CANADA STOCKS-TSX ends little changed on mixed earnings
* TSX almost unchanged, ends up 1.83 points at 13,894.40
* Six sectors advance (Adds details)
TORONTO, April 28 (Reuters) - Toronto's main stock index ended little changed on Thursday as gold miners and some other mining issues fell and oil and gas shares rose, while corporate results were mixed.
Stronger-than-expected earnings pushed papermaker Domtar Corp (UFS.TO: Quote),up 1.9 percent to C$87.89, and pharmacy chain Jean Coutu Group (PJCa.TO: Quote) up 1.34 percent to C$10.59.
But news and information provider Thomson Reuters (TRI.TO: Quote) fell 2.61 percent to C$38.11 after it reported adjusted earnings that missed estimates. It said it plans to sell two businesses to fund further investment. [ID:nN26263605]
Imperial Oil (IMO.TO: Quote) cut early losses after reporting a lower-than-expected profit, but still ended the session 0.72 percent lower at C$49.91. [ID:nN27295358]
"We've got some minor variances from expectations that seem to be weighing on the markets a little bit today but there's no big news item that's really got people running one way or another," said Michael Sprung, president at Sprung & Co Investment Counsel.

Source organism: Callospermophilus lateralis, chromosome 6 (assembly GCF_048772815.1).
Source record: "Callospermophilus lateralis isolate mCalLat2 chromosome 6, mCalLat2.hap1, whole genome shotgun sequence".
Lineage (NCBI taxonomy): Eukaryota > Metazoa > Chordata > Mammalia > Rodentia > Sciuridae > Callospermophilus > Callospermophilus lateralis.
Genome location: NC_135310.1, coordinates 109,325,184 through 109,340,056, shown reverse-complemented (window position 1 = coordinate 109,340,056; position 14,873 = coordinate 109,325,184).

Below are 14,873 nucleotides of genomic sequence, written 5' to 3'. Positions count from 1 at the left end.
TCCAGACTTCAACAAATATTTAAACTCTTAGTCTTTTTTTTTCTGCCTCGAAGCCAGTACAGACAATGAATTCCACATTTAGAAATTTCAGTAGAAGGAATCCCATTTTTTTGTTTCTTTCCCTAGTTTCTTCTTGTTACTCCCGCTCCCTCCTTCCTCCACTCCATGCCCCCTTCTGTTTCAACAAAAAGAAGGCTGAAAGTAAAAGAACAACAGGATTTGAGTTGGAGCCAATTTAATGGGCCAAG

The Toronto Stock Exchange's S&P/TSX composite index .GSPTSE ended up 1.83 points at 13,894.40. Six of the index's 10 main groups advanced, with the heavily weighted energy group rising 0.42 percent. The materials group led on the downside, falling 0.76 percent.
Potash Corp (POT.TO: Quote) dragged on the materials group, falling 2.75 percent to C$52.69, after it reported higher quarterly profit but disappointed some investors who had expected more. [ID:nN28203376]
Analysts also said there was also some caution in the market resulting from a surge in the polls by the left-leaning New Democratic Party ahead of Canada's May 2 general election.
The NDP, now second in the polls behind the Conservatives, is proposing significantly higher corporate taxes, and the possibility of the party coming to power has ruffled some market feathers. [ID:nN27126329]
($1=$0.95 Canadian) (Reporting by Ka Yan Ng; editing by Peter Galloway)
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